Researchers find an ALS gene may be a hitchhiker’s guide to the neuron


Researchers discovered that annexin A11, a gene linked to a rare form of ALS, may play a critical role in the transport of RNA-encoded housekeeping instructions throughout neurons by hitching RNA granules onto traveling lysosomes and that disease-causing mutations prevent hitchhiking. Courtesy: National Institute of Neurological Disorders and Stroke

ALS is a paralyzing and highly fatal disorder which does not have any effective treatments.

The neurodegenerative disorder affects at least 14,000 Americans.

A study by the National Institute of Neurological Disorders and Stroke found the neuron annexin A11 was linked to a rare form of amyotrophic lateral sclerosis.

Researchers found annexin A11 plays a role in the process to manufacture proteins.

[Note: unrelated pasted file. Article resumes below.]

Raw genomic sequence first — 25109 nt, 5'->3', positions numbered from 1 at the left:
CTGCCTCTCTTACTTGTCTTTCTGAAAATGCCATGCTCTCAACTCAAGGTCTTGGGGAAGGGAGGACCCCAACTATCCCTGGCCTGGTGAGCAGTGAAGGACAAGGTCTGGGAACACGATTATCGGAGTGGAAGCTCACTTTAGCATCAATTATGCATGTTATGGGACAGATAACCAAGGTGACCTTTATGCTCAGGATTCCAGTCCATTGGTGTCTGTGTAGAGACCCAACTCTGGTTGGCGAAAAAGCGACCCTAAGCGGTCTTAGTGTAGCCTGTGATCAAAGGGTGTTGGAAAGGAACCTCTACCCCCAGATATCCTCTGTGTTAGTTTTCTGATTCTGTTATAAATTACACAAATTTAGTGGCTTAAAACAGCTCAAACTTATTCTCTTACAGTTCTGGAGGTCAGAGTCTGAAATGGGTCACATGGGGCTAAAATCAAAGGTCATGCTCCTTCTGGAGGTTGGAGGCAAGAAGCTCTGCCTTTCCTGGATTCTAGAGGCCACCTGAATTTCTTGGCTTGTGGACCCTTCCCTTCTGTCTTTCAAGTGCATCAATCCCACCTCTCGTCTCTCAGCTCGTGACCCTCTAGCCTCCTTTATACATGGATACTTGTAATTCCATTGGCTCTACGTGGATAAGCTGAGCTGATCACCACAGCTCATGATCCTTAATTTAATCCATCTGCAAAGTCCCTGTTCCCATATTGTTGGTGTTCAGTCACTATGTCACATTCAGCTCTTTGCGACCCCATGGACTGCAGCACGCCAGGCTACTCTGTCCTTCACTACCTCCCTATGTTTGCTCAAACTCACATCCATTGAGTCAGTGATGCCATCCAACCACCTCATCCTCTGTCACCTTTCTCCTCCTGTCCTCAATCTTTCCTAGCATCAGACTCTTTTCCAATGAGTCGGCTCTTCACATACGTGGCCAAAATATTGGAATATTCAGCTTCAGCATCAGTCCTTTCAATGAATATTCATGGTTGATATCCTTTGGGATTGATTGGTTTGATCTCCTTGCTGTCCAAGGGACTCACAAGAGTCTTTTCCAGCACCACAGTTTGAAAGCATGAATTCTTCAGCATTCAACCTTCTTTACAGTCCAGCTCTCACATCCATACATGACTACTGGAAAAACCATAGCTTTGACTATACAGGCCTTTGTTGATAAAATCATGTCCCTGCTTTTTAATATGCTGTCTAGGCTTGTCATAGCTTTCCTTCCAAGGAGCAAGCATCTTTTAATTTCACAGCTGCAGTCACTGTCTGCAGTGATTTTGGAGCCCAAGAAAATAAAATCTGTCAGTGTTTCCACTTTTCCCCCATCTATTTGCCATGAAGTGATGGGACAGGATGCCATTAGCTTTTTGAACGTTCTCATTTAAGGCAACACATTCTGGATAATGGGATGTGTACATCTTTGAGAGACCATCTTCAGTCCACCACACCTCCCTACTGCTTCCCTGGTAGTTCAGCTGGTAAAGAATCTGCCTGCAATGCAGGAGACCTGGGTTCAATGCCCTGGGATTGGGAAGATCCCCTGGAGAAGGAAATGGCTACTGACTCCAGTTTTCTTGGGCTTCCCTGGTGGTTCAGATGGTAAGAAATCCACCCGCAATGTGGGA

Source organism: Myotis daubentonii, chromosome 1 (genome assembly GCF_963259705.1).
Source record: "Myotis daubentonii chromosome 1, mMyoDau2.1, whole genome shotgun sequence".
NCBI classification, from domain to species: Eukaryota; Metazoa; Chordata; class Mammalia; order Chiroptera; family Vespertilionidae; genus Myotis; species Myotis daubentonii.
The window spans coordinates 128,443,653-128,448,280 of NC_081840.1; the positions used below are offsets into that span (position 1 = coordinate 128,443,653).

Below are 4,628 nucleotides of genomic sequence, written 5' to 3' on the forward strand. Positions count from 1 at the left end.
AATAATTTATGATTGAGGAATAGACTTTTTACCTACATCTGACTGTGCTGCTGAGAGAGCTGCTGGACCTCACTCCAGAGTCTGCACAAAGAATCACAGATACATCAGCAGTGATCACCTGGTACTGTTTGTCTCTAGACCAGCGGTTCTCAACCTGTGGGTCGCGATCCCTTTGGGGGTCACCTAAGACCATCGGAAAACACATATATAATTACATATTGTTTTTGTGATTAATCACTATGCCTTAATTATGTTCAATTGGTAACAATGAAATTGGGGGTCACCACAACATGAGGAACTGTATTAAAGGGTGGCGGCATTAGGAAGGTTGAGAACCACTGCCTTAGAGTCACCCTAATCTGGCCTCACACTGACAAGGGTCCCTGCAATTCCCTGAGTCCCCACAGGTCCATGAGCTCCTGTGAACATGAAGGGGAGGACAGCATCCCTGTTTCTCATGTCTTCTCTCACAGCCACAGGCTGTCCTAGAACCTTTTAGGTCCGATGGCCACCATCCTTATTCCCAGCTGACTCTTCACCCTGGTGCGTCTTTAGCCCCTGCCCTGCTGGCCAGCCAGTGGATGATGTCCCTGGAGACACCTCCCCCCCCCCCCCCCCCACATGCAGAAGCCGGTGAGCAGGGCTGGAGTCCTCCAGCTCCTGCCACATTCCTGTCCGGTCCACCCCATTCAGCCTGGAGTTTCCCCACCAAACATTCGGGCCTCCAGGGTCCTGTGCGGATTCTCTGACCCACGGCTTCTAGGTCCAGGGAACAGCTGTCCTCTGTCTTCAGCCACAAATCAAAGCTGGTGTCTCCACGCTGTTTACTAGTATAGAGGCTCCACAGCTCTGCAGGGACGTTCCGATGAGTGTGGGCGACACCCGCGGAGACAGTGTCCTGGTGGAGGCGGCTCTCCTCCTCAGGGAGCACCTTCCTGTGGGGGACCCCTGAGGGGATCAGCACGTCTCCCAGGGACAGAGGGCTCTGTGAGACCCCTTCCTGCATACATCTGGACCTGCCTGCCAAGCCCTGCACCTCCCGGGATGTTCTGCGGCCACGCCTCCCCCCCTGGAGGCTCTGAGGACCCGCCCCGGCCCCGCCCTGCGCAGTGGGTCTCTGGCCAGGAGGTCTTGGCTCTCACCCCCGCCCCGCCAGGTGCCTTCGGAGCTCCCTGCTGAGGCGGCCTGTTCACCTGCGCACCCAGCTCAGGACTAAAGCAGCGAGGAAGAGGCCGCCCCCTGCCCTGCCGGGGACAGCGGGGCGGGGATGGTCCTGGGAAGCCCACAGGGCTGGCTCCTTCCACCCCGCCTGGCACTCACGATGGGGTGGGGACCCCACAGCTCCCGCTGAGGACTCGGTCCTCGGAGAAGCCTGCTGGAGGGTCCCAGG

Manufacturing starts when DNA instructions are transcribed into RNAs, which are packaged as granules and transported out of the nucleus to other parts of the cell for assembly.

RNA in neurons may have to travel up to four feet and using advanced live cell microscopy researchers found out the RNA granules were “hitching” rides onto traveling lysosomes.

Until recently, lysosomes were thought to mainly clean up waste in cells. More recently, genetic studies have found that ALS is often caused by mutations in genes known to play roles in either RNA processing or the control of lysosomes.

They also found that disease-causing mutations in annexin A11 prevented this process.

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